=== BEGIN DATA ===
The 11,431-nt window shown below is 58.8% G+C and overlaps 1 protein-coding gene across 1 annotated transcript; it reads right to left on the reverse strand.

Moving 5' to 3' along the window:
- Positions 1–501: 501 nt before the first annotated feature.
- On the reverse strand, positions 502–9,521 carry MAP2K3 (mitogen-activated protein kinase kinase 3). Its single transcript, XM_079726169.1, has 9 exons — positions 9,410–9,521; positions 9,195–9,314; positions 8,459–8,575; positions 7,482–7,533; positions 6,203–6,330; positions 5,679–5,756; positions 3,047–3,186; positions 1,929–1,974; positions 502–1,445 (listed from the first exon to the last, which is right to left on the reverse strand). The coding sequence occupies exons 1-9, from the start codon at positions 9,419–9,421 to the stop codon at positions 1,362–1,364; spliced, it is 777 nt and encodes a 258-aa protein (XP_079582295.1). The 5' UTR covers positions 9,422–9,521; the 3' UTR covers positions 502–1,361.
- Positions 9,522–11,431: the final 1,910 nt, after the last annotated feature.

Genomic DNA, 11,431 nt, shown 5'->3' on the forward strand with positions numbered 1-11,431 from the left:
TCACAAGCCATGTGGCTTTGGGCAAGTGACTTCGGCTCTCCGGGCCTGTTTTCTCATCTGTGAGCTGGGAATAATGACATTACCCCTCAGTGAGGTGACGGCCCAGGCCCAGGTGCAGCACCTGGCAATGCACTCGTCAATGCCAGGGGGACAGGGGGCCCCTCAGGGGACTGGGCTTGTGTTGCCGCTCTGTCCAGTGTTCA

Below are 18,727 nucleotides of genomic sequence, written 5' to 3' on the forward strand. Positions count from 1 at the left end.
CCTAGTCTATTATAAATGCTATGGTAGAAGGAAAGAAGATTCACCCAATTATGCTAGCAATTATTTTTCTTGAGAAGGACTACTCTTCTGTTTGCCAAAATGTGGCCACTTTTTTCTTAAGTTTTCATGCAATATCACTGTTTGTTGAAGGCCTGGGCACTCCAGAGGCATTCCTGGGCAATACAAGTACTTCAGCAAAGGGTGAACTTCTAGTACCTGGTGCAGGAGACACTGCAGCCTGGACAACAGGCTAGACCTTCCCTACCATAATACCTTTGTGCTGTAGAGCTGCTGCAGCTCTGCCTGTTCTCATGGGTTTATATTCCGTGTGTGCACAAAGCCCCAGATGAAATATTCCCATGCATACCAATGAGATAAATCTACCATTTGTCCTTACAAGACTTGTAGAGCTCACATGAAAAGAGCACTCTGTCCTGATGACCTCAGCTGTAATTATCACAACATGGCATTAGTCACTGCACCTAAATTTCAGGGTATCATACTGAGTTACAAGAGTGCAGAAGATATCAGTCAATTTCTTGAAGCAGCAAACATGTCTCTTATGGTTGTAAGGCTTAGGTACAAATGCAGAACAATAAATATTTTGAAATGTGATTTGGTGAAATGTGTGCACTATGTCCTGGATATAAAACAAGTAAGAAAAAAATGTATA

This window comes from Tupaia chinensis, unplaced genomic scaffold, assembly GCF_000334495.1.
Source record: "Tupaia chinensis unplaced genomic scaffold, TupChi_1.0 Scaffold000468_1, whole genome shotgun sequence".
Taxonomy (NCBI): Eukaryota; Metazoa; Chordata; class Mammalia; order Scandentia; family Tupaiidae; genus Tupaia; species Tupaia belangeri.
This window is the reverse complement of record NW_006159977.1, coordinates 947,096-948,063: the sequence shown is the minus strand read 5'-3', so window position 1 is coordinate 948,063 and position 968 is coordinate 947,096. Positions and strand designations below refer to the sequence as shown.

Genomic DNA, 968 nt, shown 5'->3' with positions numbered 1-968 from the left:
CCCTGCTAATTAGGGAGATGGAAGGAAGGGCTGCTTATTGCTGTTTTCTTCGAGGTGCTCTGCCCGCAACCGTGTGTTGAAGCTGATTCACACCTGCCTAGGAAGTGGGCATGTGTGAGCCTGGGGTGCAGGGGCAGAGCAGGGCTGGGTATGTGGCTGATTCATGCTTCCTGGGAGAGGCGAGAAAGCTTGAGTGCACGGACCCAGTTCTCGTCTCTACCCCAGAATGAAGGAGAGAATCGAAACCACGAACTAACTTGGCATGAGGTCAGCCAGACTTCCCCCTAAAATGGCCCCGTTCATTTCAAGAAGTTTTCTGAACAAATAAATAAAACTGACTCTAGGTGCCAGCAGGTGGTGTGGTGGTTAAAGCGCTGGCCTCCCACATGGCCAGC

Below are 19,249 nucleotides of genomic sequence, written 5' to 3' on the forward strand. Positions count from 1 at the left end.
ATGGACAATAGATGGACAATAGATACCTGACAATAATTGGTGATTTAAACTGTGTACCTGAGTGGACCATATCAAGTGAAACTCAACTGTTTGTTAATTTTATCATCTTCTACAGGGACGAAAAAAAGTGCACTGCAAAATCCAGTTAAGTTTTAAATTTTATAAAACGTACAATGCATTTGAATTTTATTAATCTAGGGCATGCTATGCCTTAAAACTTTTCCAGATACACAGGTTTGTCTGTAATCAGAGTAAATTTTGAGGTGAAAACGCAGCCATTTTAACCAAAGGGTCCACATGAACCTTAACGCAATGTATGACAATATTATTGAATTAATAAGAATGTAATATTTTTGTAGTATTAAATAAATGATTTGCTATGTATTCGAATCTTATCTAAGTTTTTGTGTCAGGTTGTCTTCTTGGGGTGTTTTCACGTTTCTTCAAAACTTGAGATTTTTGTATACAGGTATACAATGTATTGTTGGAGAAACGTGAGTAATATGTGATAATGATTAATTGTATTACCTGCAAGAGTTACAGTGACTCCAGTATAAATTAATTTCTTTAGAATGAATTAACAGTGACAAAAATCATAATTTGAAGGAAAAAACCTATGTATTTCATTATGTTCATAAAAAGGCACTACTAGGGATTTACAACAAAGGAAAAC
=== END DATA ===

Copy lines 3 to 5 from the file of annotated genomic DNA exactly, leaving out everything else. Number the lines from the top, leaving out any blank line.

- Positions 1–501: 501 nt before the first annotated feature.
- On the reverse strand, positions 502–9,521 carry MAP2K3 (mitogen-activated protein kinase kinase 3). Its single transcript, XM_079726169.1, has 9 exons — positions 9,410–9,521; positions 9,195–9,314; positions 8,459–8,575; positions 7,482–7,533; positions 6,203–6,330; positions 5,679–5,756; positions 3,047–3,186; positions 1,929–1,974; positions 502–1,445 (listed from the first exon to the last, which is right to left on the reverse strand). The coding sequence occupies exons 1-9, from the start codon at positions 9,419–9,421 to the stop codon at positions 1,362–1,364; spliced, it is 777 nt and encodes a 258-aa protein (XP_079582295.1). The 5' UTR covers positions 9,422–9,521; the 3' UTR covers positions 502–1,361.
- Positions 9,522–11,431: the final 1,910 nt, after the last annotated feature.